As we know, the Dove Campaign for Real Beauty inspired women for the last 4 years to celebrate the natural physical variation embodied by all women and inspire them to have the confidence to be comfortable with themselves.The idea worked and Dove’s sales doubled in the proceeding years. However, it seems when the Dove brand and creative advertising team decided to explore another natural physical variation embodied in being women, sales abruptly slowed.
And what does aging equal?
And, according to a recent blog posting on Advertising Age, wrinkles do not sell soap. IN FACT WRINKLES OFFEND.
Entering a new vertical and expanding the category for any brand is always risky. However it must have been a calculated risk, balancing Dove’s successful leadership as an empowerment brand and leveraging an already loyal base.
So in February of this year (2007), Ladies’ Home Journal published a the “Pro-Age” campaign, including a series of photographs featuring nude “grandmothers” taken by the famous Ms. Leibovitz.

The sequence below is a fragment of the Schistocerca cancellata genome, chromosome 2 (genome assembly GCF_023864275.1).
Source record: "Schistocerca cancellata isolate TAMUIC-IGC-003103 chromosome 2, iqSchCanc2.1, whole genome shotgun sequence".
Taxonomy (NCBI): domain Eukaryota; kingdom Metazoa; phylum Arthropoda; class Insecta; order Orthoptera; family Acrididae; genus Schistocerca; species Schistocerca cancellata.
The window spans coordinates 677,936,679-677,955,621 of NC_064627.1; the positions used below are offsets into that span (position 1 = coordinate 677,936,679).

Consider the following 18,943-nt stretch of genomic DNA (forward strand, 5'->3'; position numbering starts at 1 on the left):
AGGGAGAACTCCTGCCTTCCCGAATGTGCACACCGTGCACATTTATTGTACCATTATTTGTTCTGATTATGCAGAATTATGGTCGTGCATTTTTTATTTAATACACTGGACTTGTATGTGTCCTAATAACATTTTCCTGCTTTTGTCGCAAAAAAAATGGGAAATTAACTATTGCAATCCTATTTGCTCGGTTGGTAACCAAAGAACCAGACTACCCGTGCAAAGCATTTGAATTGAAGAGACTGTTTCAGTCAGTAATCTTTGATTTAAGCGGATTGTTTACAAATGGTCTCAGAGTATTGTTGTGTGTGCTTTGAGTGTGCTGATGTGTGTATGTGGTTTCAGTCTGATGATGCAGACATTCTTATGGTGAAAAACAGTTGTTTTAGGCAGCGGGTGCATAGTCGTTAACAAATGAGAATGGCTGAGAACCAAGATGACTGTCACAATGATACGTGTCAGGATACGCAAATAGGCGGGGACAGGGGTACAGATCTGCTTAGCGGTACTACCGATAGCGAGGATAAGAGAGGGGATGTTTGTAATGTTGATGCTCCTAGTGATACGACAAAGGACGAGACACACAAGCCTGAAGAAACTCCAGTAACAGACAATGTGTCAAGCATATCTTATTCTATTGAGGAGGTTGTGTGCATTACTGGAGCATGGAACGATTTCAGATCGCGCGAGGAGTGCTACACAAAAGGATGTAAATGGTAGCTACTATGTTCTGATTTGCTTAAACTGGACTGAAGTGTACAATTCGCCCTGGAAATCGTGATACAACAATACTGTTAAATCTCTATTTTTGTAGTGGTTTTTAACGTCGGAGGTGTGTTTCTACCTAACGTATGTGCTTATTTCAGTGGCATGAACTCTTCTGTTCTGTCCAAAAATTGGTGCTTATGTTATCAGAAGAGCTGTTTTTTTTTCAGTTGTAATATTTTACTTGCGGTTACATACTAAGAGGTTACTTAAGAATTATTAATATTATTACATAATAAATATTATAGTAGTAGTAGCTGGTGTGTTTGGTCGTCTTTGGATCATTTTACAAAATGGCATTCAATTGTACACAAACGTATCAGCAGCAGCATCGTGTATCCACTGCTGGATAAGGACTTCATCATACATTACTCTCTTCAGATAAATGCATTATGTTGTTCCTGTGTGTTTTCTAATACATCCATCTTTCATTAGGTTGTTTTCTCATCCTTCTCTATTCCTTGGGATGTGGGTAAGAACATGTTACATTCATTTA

According to Suzanne Grayson, a longtime beauty-industry consultant, the concept does appeal to many women, but embracing unvarnished aging when anti-aging products dominate skin care is risky. “What they’re saying is that [the brand] is for people who are giving up,” Ms. Grayson said.
giving up what? I ask. Giving up being a consumer? Giving up the idea that life is cycle? Giving up the the idea that youth, beauty, vitality is slipping away? I don’t think so. Again, those definitions of what is beautiful must shift, just as the original Dove campaign contributed so successfully to.
…you know the slogan, “you’ve come a long way, baby“, well this time we stopped short. As women, we still have a way to go to reclaim our perception of beauty and shift consciousness defining what those parameters actually are. Aging IS NOT NEGATIVE, it’s a natural fact of life…..and I, as someone who is fast approaching her 41th birthday, am ready to change those definitions!!!
That is all.